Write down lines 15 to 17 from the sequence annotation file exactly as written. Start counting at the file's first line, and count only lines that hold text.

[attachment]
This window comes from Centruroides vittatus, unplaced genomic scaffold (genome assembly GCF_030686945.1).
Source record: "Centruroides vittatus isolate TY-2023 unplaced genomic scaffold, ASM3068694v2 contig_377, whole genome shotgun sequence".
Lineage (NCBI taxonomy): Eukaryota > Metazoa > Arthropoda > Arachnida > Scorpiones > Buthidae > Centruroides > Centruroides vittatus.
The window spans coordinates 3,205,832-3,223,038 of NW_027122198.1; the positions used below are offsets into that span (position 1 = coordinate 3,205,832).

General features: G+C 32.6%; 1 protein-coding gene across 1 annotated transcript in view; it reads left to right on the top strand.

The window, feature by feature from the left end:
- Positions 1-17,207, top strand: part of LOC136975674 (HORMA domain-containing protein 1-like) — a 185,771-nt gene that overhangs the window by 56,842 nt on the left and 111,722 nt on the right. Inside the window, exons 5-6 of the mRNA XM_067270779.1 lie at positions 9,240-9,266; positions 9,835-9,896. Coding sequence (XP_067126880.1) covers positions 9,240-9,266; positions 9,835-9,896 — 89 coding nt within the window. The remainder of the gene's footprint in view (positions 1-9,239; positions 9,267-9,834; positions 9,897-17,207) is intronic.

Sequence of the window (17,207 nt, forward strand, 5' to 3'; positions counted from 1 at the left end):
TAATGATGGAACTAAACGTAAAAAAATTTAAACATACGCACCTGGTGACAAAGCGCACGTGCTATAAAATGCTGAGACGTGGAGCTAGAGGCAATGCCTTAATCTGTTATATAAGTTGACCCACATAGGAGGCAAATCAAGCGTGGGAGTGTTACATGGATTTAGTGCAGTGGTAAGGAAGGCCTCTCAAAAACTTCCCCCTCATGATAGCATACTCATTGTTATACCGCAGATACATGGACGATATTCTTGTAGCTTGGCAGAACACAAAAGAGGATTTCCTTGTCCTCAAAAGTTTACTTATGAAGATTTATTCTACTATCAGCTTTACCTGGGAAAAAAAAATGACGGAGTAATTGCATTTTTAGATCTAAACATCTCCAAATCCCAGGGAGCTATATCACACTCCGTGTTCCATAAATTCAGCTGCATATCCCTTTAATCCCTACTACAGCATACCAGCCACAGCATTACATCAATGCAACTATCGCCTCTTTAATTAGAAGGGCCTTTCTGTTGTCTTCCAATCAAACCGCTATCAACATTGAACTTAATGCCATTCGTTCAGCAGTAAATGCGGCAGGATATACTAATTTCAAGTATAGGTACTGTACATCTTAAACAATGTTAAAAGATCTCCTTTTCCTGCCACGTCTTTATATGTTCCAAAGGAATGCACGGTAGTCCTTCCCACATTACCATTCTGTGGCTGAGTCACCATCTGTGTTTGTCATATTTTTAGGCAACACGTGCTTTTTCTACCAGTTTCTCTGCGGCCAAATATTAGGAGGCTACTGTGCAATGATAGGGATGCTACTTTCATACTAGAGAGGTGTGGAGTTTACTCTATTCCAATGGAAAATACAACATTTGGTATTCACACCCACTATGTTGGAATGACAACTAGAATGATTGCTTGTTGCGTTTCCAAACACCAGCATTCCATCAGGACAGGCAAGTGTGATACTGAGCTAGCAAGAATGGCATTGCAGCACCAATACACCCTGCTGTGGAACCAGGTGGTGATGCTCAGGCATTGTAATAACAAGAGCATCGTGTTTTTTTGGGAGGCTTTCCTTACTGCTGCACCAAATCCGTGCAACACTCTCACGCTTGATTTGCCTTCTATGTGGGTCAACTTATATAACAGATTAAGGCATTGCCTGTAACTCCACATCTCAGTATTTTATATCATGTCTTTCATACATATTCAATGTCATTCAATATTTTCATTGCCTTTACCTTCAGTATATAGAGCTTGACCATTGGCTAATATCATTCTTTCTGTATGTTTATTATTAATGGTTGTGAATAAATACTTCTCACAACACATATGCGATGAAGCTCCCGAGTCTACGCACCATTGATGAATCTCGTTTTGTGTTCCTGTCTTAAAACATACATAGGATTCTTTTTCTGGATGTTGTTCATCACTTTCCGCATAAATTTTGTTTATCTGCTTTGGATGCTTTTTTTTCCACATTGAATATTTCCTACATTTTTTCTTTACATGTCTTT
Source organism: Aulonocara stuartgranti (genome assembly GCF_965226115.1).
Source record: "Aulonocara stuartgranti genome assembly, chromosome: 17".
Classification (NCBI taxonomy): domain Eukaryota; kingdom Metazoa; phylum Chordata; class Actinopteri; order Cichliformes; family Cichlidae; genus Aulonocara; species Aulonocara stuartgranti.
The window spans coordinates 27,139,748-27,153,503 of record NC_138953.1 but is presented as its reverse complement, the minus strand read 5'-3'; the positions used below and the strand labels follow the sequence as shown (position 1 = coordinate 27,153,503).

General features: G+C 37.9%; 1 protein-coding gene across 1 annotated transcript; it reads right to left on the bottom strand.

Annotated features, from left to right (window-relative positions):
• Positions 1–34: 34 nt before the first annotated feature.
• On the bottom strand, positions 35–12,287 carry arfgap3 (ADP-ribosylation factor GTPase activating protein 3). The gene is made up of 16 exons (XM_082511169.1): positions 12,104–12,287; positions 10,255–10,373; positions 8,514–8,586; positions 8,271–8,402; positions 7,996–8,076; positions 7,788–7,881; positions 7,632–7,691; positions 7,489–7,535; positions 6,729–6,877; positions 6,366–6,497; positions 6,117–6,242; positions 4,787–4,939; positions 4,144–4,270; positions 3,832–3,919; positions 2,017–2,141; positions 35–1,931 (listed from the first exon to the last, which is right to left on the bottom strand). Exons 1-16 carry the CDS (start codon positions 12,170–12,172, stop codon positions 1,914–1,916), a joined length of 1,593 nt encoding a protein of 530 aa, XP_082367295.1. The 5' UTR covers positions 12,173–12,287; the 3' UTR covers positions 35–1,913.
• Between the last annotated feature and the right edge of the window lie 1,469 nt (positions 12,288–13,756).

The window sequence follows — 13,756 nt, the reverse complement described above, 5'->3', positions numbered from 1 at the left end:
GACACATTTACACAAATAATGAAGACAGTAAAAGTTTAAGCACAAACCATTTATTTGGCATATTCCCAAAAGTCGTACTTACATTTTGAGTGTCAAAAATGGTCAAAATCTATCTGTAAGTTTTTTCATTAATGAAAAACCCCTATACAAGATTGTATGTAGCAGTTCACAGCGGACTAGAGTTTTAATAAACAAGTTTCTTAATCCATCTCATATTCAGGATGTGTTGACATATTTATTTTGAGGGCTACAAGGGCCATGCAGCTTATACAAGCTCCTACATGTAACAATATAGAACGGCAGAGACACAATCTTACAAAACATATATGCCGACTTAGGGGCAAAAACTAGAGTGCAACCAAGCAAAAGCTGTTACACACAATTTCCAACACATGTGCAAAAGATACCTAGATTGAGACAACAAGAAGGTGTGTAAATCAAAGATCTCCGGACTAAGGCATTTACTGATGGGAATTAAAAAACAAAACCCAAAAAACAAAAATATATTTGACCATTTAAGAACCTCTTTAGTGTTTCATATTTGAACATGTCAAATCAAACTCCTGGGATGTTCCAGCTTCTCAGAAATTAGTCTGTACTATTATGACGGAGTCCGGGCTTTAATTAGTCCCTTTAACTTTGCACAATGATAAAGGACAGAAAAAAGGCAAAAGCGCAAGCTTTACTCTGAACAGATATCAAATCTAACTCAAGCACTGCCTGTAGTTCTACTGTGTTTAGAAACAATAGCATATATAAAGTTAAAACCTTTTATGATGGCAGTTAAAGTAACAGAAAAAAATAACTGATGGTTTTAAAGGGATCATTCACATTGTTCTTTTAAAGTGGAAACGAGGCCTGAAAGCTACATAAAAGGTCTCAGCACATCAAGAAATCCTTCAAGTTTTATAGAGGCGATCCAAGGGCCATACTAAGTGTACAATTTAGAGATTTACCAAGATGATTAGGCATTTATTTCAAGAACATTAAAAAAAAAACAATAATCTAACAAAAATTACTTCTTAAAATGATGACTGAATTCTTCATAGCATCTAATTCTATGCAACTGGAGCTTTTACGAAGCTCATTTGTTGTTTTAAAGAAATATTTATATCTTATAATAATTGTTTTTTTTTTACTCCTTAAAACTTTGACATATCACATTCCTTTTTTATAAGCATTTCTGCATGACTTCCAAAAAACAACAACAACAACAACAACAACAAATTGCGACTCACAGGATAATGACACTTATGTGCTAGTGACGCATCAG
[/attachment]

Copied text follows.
Annotated features, from left to right (window-relative positions):
• Positions 1–34: 34 nt before the first annotated feature.
• On the bottom strand, positions 35–12,287 carry arfgap3 (ADP-ribosylation factor GTPase activating protein 3). The gene is made up of 16 exons (XM_082511169.1): positions 12,104–12,287; positions 10,255–10,373; positions 8,514–8,586; positions 8,271–8,402; positions 7,996–8,076; positions 7,788–7,881; positions 7,632–7,691; positions 7,489–7,535; positions 6,729–6,877; positions 6,366–6,497; positions 6,117–6,242; positions 4,787–4,939; positions 4,144–4,270; positions 3,832–3,919; positions 2,017–2,141; positions 35–1,931 (listed from the first exon to the last, which is right to left on the bottom strand). Exons 1-16 carry the CDS (start codon positions 12,170–12,172, stop codon positions 1,914–1,916), a joined length of 1,593 nt encoding a protein of 530 aa, XP_082367295.1. The 5' UTR covers positions 12,173–12,287; the 3' UTR covers positions 35–1,913.